Geo Observatory collects ground-source heat data in Wales

New research from the British Geological Survey (BGS) shows that natural water in the ground could be used as a low-carbon heat source in many UK towns and cities.
Geo Observatory collects ground-source heat data in Wales Geo Observatory collects ground-source heat data in Wales Geo Observatory collects ground-source heat data in Wales Geo Observatory collects ground-source heat data in Wales Geo Observatory collects ground-source heat data in Wales

BGS scientist Gareth Farr, who leads the Cardiff Urban Geo Observatory, measuring the temperature of the natural groundwater found just four metres below the ground surface across much of the city

The findings are based on data from a three-year-long study at one of the UK Geoenergy Observatories, a network of sites being created across the country to research new and alternative energy supplies in the subsurface.

The £300,000 (US$388,000) study was funded by Innovate UK, the BGS, WDS Green Energy Ltd and, more recently, the European Commission, to examine the environmental impact of a pilot groundwater heating scheme that heats a school building in the Welsh capital using the warmth stored in the natural water system below ground (an aquifer) and electric heat pumps.

Data from the natural groundwater system below Cardiff is being collected by the Urban Geo Observatory, a network of 61 boreholes equipped with temperature and water-level sensors, to build up a picture of the groundwater temperatures in the aquifer found just 10m below the ground surface.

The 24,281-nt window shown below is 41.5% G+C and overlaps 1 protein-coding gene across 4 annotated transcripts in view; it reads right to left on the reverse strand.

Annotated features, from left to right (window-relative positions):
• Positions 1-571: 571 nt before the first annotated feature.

BGS research lead David Boon said: "We knew that the use of ground-source heat pumps changes the ground temperature by several degrees Celsius. What we didn't know was by how much."

A study of the data collected between 2015 and 2018 indicates that the large heat resources stored in the UK's underground water systems could sustain "shallow open-loop ground-source heat pump systems", which are a low-carbon heating approach.

Boon added: "Our findings prove that groundwater-source heat pumps are a technically viable, low-carbon heating solution in many towns and cities across the UK, providing the geology beneath the surface is favourable.

"Of course, regulation and long-term planning will be needed to manage this emerging energy technology so that larger and more complex schemes can be rolled out in our cities without ‘draining' the underground heat source.

"If we are to deploy ground-source heat pump technology at a large scale to help meet the 2050 zero carbon emission pledge in a sustainable way, we will need to introduce a light-touch registration scheme for all types of ground-source heating and cooling schemes, to help energy planners to minimise thermal interference between neighbouring systems.

"Our study found that aquifer water temperatures were affected by a fall of 2°C during the first three years of operation, which is what was predicted by our models. Our research gives the building owner and environmental regulator greater confidence that the technology works well and can be deployed effectively and sustainably on a larger scale. A similar Cardiff-wide scheme, providing up to one-quarter of the city's 2020 heating demand, would result in an 8°C drop in temperature."

While there are physical limits to how much water and heat can be abstracted and re-injected, and regulatory legal limits on temperature drops, the BGS's findings confirm that even a small quantity of heat from a very large volume of water provides a low-carbon heating solution for many UK towns and cities. The solution could be applied in district-wide heat networks, homes or commercial buildings.

Boon added: "A well-balanced combination of groundwater-source heat pumps in tandem with vertical, closed-loop ground-source heat pumps and air-source heat pumps will maximise the options for decarbonising heating in UK homes and businesses."

The full study can be read online - www.sciencedirect.com.

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